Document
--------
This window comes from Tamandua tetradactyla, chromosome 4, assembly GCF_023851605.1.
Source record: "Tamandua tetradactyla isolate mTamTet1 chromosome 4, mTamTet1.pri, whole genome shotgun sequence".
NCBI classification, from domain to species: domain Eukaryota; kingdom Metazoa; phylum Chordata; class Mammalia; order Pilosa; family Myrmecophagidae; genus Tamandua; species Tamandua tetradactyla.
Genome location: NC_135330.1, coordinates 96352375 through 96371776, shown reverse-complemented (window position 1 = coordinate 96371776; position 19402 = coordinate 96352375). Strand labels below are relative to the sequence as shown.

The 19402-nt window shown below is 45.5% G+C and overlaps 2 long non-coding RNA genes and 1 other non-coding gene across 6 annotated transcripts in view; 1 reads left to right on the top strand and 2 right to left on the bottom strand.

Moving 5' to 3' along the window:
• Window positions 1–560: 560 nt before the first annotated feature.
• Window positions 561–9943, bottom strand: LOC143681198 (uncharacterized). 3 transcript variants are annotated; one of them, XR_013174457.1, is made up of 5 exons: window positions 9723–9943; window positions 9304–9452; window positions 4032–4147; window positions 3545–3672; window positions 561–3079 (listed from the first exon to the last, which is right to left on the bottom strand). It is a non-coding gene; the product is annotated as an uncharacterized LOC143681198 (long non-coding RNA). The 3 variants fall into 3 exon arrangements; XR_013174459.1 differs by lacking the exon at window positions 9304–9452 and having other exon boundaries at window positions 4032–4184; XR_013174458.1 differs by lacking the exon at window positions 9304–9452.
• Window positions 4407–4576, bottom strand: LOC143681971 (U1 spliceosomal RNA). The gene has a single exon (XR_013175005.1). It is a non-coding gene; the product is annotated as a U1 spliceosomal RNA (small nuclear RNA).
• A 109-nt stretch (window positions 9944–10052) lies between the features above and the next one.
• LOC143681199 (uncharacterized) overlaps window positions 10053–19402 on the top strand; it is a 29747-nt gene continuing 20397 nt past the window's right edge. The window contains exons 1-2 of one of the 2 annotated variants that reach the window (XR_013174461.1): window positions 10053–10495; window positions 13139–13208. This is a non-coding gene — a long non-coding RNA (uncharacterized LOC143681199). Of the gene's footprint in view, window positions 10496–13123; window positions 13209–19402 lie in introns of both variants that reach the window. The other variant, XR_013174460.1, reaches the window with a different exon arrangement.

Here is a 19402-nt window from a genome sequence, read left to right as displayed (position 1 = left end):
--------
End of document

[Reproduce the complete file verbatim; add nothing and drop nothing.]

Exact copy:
This window comes from Tamandua tetradactyla, chromosome 4, assembly GCF_023851605.1.
Source record: "Tamandua tetradactyla isolate mTamTet1 chromosome 4, mTamTet1.pri, whole genome shotgun sequence".
NCBI classification, from domain to species: domain Eukaryota; kingdom Metazoa; phylum Chordata; class Mammalia; order Pilosa; family Myrmecophagidae; genus Tamandua; species Tamandua tetradactyla.
Genome location: NC_135330.1, coordinates 96352375 through 96371776, shown reverse-complemented (window position 1 = coordinate 96371776; position 19402 = coordinate 96352375). Strand labels below are relative to the sequence as shown.

The 19402-nt window shown below is 45.5% G+C and overlaps 2 long non-coding RNA genes and 1 other non-coding gene across 6 annotated transcripts in view; 1 reads left to right on the top strand and 2 right to left on the bottom strand.

Moving 5' to 3' along the window:
• Window positions 1–560: 560 nt before the first annotated feature.
• Window positions 561–9943, bottom strand: LOC143681198 (uncharacterized). 3 transcript variants are annotated; one of them, XR_013174457.1, is made up of 5 exons: window positions 9723–9943; window positions 9304–9452; window positions 4032–4147; window positions 3545–3672; window positions 561–3079 (listed from the first exon to the last, which is right to left on the bottom strand). It is a non-coding gene; the product is annotated as an uncharacterized LOC143681198 (long non-coding RNA). The 3 variants fall into 3 exon arrangements; XR_013174459.1 differs by lacking the exon at window positions 9304–9452 and having other exon boundaries at window positions 4032–4184; XR_013174458.1 differs by lacking the exon at window positions 9304–9452.
• Window positions 4407–4576, bottom strand: LOC143681971 (U1 spliceosomal RNA). The gene has a single exon (XR_013175005.1). It is a non-coding gene; the product is annotated as a U1 spliceosomal RNA (small nuclear RNA).
• A 109-nt stretch (window positions 9944–10052) lies between the features above and the next one.
• LOC143681199 (uncharacterized) overlaps window positions 10053–19402 on the top strand; it is a 29747-nt gene continuing 20397 nt past the window's right edge. The window contains exons 1-2 of one of the 2 annotated variants that reach the window (XR_013174461.1): window positions 10053–10495; window positions 13139–13208. This is a non-coding gene — a long non-coding RNA (uncharacterized LOC143681199). Of the gene's footprint in view, window positions 10496–13123; window positions 13209–19402 lie in introns of both variants that reach the window. The other variant, XR_013174460.1, reaches the window with a different exon arrangement.

Here is a 19402-nt window from a genome sequence, read left to right as displayed (position 1 = left end):